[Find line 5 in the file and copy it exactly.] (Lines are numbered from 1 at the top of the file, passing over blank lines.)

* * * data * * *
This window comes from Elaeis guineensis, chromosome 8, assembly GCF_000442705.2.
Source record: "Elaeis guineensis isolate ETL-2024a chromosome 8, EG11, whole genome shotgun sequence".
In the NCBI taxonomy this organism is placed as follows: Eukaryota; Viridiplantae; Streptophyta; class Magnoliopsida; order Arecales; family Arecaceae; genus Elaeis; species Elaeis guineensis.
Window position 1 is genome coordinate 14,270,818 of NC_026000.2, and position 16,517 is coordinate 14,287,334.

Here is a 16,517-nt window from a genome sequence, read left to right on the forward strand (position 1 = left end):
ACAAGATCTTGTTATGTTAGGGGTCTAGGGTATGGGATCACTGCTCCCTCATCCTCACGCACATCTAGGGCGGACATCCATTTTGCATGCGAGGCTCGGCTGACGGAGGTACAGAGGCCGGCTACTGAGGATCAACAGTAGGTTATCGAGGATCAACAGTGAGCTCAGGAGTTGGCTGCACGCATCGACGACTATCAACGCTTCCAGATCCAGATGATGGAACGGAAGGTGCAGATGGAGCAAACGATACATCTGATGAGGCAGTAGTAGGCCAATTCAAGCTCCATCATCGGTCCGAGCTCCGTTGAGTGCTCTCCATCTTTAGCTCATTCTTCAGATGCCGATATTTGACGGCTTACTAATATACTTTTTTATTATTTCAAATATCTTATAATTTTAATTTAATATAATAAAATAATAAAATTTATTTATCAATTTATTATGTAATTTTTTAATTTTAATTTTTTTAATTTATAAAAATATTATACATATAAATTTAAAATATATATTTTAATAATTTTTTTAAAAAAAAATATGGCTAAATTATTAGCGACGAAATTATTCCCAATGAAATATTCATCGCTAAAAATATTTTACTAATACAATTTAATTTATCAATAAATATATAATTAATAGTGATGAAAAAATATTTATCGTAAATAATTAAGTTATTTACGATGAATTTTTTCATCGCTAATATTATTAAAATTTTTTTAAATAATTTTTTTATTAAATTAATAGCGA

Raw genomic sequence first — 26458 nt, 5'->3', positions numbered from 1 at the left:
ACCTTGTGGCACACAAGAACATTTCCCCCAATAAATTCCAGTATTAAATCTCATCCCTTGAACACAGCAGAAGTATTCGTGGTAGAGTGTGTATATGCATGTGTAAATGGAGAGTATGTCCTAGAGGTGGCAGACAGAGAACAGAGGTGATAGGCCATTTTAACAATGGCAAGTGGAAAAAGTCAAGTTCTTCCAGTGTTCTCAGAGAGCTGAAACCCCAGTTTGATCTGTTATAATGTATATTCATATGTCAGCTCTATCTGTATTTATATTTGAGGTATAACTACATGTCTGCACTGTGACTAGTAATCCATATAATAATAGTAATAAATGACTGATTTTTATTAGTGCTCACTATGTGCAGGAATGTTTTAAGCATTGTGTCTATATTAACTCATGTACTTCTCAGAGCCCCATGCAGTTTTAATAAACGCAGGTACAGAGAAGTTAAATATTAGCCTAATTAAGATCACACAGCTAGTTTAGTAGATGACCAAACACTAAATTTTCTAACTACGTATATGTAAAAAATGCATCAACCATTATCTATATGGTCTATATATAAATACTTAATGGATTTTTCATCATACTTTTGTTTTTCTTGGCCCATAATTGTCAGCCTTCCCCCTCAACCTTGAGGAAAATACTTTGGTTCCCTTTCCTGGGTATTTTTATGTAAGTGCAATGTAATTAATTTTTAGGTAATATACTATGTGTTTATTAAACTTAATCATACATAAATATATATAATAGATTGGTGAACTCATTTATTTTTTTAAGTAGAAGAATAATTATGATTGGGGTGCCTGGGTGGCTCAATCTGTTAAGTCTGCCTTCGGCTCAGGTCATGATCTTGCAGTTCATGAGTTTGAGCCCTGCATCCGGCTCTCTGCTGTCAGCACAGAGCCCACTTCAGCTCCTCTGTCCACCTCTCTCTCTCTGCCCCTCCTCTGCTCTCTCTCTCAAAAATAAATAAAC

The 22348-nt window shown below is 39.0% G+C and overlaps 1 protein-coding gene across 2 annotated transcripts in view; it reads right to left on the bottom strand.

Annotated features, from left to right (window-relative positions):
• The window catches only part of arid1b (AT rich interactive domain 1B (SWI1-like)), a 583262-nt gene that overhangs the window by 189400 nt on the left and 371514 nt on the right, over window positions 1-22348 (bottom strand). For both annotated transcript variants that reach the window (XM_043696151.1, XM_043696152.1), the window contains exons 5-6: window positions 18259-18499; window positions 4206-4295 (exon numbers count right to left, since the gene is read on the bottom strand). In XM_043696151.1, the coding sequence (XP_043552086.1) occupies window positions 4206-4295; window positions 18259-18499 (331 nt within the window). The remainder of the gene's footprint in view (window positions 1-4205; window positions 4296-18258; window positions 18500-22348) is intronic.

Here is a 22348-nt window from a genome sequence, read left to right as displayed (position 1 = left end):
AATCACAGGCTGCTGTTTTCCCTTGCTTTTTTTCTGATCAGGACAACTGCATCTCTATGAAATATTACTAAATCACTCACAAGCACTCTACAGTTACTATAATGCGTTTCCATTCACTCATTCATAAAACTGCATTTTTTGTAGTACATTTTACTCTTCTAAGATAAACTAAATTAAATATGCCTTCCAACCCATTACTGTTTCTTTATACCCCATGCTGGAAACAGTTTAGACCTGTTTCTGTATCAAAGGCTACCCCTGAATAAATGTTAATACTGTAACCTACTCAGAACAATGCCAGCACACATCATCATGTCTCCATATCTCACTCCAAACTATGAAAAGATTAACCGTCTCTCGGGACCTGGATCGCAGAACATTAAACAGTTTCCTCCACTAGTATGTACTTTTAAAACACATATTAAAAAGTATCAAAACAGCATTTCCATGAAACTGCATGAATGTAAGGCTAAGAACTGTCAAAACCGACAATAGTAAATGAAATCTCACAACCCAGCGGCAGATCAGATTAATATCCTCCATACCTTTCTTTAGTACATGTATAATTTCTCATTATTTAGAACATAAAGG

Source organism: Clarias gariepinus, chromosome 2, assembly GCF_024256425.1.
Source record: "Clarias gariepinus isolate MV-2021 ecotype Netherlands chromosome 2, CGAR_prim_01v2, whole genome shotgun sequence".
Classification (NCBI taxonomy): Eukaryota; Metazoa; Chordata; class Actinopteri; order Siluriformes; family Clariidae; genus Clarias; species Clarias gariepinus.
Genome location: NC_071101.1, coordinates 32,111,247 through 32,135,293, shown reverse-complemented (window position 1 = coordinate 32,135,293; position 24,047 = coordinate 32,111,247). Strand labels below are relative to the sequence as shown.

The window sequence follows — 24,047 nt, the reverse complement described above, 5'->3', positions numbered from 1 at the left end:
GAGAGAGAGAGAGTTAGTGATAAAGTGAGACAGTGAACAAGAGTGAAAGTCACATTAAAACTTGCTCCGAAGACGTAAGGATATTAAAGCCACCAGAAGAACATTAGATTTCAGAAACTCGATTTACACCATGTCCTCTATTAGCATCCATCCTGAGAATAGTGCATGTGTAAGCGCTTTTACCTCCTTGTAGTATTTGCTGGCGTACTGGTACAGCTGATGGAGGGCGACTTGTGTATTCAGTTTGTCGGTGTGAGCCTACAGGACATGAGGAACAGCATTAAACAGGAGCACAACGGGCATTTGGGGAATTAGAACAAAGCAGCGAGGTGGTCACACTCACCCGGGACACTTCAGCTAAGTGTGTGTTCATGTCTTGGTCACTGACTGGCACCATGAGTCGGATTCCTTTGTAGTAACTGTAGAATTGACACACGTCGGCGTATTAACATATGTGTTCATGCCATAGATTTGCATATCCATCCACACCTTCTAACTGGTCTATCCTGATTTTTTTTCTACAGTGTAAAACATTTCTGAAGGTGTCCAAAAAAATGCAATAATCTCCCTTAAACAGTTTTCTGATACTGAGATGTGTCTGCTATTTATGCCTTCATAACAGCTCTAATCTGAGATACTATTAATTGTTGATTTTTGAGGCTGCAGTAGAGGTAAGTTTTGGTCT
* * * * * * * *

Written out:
Here is a 16,517-nt window from a genome sequence, read left to right on the forward strand (position 1 = left end):